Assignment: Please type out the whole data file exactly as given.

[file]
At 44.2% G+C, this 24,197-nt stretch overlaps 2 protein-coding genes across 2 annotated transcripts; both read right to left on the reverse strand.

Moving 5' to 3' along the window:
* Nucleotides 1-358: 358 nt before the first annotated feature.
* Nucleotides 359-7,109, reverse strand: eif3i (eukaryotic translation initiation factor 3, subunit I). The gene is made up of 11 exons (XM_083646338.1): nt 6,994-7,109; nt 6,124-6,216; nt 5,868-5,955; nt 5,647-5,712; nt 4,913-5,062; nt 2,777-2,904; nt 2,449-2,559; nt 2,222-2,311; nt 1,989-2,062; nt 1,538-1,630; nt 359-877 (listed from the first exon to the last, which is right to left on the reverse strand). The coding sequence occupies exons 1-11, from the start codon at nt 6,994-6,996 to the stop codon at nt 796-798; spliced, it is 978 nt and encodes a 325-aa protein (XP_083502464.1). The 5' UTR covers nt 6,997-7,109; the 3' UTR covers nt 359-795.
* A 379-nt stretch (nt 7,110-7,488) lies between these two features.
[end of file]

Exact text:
At 44.2% G+C, this 24,197-nt stretch overlaps 2 protein-coding genes across 2 annotated transcripts; both read right to left on the reverse strand.

Moving 5' to 3' along the window:
* Nucleotides 1-358: 358 nt before the first annotated feature.
* Nucleotides 359-7,109, reverse strand: eif3i (eukaryotic translation initiation factor 3, subunit I). The gene is made up of 11 exons (XM_083646338.1): nt 6,994-7,109; nt 6,124-6,216; nt 5,868-5,955; nt 5,647-5,712; nt 4,913-5,062; nt 2,777-2,904; nt 2,449-2,559; nt 2,222-2,311; nt 1,989-2,062; nt 1,538-1,630; nt 359-877 (listed from the first exon to the last, which is right to left on the reverse strand). The coding sequence occupies exons 1-11, from the start codon at nt 6,994-6,996 to the stop codon at nt 796-798; spliced, it is 978 nt and encodes a 325-aa protein (XP_083502464.1). The 5' UTR covers nt 6,997-7,109; the 3' UTR covers nt 359-795.
* A 379-nt stretch (nt 7,110-7,488) lies between these two features.